Pennsylvania House of Representatives
The Pennsylvania House of Representatives is the lower house of the bicameral Pennsylvania General Assembly, the legislature of the U. S. state of Pennsylvania. There are 203 members, elected for two-year terms from single member districts. Republican Mike Turzai was first elected Speaker of the House on January 6, 2015. In 2012, a State Representative district had an average population of 60,498 residents, it is the largest full-time state legislature in the country. The Hall of the House contains important symbols to Pennsylvania history and the work of legislators. Speaker's Chair: a throne-like chair of rank that sits directly behind the Speaker's rostrum. Architect Joseph Huston designed the chair in 1906, the year. Mace: the House symbol of authority, peace and respect for law rests in a pedestal to the right of the Speaker, its base is solid mahogany, intricately carved and capped by a brass globe engraved with the Pennsylvania coat of arms. An American Eagle perches on top; the tradition of the mace may date to the Roman Republic when attendants of Roman consuls carried bundles of sticks wrapped around an axe to enforce order.
The tradition is common may come directly from Pennsylvania's English heritage. Murals: a colorful panorama of Pennsylvania history appear in murals by Edwin Austin Abbey; the most commanding of the series hangs behind the Speaker's rostrum and dominates the wall behind the Speaker. It is called The Apotheosis of Pennsylvania Ceiling: a work of art in itself with its ornate geometry of gold leaf buttoned at the center by a charming painted illustration. In "The Hours", Abbey represents the passage of time in the form of 24 maidens revolving in an endless circle amidst the moon, the sun and the stars of the Milky Way; the speakership is the oldest elected statewide office in the Commonwealth. Since its first session in 1682—presided over by William Penn—over 130 house members have been elevated to the speaker's chair; the house cannot hold an official session in the absence of the speaker or his designated speaker pro tempore. Speaker Leroy Irvis was the first African American elected speaker of any state legislature in the United States since Reconstruction.
Speaker Dennis O'Brien was the only minority-party Speaker known in Pennsylvania and only the second known nationwide. Pennsylvania has never had a female speaker; as of November 13, 2018 Speaker of the House of Representatives: Mike Turzai Pennsylvania State Senate Project Vote Smart List of Pennsylvania state legislatures Specific GeneralTrostle, Sharon, ed.. The Pennsylvania Manual. 119. Harrisburg: Pennsylvania Department of General Services. ISBN 0-8182-0334-X. Pennsylvania House of Representatives State House of Pennsylvania information and voting records This link leads to information about elected officials and candidates in Pennsylvania on the website "Project Vote Smart." This web site provides such information for all states in the US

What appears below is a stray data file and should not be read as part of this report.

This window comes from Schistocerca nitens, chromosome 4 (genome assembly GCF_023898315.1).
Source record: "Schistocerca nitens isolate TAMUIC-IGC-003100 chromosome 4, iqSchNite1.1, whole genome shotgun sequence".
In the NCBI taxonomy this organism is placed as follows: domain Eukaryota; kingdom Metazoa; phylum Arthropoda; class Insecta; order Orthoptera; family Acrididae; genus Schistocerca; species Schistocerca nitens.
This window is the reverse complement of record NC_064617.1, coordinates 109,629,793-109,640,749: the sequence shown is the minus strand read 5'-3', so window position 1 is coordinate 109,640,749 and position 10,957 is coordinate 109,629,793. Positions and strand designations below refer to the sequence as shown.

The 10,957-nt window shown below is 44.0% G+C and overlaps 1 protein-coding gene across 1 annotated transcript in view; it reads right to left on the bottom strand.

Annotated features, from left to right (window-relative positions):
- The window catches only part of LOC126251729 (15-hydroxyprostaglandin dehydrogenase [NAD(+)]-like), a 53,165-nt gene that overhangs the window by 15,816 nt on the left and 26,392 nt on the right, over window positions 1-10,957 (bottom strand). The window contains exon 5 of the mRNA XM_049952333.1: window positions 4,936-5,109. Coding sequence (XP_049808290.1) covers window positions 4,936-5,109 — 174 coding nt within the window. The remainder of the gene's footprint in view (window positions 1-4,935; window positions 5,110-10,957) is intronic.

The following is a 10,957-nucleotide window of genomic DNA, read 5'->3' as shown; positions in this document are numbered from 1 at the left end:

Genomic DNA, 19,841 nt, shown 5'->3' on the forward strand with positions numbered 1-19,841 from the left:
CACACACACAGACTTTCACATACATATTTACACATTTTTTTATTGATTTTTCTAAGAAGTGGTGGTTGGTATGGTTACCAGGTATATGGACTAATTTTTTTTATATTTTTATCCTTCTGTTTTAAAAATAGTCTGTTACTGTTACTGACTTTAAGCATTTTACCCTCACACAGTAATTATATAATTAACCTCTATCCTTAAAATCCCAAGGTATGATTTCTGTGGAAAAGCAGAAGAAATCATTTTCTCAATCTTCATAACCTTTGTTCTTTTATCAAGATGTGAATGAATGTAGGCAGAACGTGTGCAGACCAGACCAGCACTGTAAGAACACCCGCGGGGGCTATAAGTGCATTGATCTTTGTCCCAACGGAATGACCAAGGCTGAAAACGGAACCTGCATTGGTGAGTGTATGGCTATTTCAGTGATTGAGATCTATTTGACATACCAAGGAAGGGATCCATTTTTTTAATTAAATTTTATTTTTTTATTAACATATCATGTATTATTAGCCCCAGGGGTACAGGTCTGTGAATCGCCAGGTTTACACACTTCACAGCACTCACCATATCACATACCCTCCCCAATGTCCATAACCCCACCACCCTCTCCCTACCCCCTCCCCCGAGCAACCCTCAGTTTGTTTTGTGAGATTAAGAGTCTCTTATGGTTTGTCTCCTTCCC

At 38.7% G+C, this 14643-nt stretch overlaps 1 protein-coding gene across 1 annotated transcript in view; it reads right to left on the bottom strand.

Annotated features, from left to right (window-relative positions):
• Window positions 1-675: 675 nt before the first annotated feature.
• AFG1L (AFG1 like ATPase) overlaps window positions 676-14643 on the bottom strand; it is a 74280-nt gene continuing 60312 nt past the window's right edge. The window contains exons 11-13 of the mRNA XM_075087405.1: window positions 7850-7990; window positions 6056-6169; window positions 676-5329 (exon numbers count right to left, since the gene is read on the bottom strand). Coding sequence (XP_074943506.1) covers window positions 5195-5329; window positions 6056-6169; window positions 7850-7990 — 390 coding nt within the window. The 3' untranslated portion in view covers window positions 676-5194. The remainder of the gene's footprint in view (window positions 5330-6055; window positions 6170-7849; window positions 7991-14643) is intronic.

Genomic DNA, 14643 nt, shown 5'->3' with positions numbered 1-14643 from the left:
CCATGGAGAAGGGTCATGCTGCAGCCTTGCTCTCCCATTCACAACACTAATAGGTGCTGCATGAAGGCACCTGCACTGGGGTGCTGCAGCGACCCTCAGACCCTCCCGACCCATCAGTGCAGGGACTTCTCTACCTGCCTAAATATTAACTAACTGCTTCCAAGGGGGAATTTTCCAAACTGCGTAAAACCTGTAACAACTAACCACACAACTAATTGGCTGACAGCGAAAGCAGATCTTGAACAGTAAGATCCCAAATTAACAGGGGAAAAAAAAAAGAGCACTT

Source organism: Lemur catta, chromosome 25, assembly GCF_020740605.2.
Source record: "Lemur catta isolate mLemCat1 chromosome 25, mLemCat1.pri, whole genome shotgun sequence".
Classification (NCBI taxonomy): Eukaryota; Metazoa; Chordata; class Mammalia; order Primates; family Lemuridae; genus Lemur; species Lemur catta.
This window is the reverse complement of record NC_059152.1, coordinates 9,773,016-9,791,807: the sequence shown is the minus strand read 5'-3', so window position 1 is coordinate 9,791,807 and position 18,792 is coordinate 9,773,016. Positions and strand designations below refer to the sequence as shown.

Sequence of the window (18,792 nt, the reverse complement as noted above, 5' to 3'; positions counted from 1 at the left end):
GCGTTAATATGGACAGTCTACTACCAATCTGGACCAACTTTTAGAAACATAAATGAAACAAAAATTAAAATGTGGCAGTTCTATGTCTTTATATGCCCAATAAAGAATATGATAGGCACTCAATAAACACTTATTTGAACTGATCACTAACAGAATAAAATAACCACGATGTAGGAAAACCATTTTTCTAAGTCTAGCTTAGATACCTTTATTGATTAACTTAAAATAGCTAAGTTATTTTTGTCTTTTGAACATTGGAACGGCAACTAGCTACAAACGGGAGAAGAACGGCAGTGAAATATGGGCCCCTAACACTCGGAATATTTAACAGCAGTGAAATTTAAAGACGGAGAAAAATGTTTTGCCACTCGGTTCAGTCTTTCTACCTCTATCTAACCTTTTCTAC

Alma mater is an allegorical Latin phrase for a university, school, or college that one attended. In US usage it can mean the school from which one graduated; the phrase is variously translated as "nourishing mother", "nursing mother", or "fostering mother", suggesting that a school provides intellectual nourishment to its students. Fine arts will depict educational institutions using a robed woman as a visual metaphor. Before its current usage, alma mater was an honorific title for various Latin mother goddesses Ceres or Cybele, in Catholicism for the Virgin Mary, it entered academic usage when the University of Bologna adopted the motto Alma Mater Studiorum, which describes its heritage as the oldest operating university in the Western world. It is related to alumnus, a term used for a university graduate that means a "nursling" or "one, nourished". Although alma was a common epithet for Ceres, Cybele and other mother goddesses, it was not used in conjunction with mater in classical Latin. In the Oxford Latin Dictionary, the phrase is attributed to Lucretius' De rerum natura, where it is used as an epithet to describe an earth goddess: After the fall of Rome, the term came into Christian liturgical usage in association with the Virgin Mary.
"Alma Redemptoris Mater" is a well-known 11th century antiphon devoted to Mary. The earliest documented use of the term to refer to a university in an English-speaking country is in 1600, when the University of Cambridge printer, John Legate, began using an emblem for the university's press; the device's first-known appearance is on the title-page of William Perkins' A Golden Chain, where the Latin phrase Alma Mater Cantabrigia is inscribed on a pedestal bearing a nude, lactating woman wearing a mural crown. In English etymological reference works, the first university-related usage is cited in 1710, when an academic mother figure is mentioned in a remembrance of Henry More by Richard Ward. Many historic European universities have adopted Alma Mater as part of the Latin translation of their official name; the University of Bologna Latin name, Alma Mater Studiorum, refers to its status as the oldest continuously operating university in the world. Other European universities, such as the Alma Mater Lipsiensis in Leipzig, Germany, or Alma Mater Jagiellonica, have used the expression in conjunction with geographical or foundational characteristics.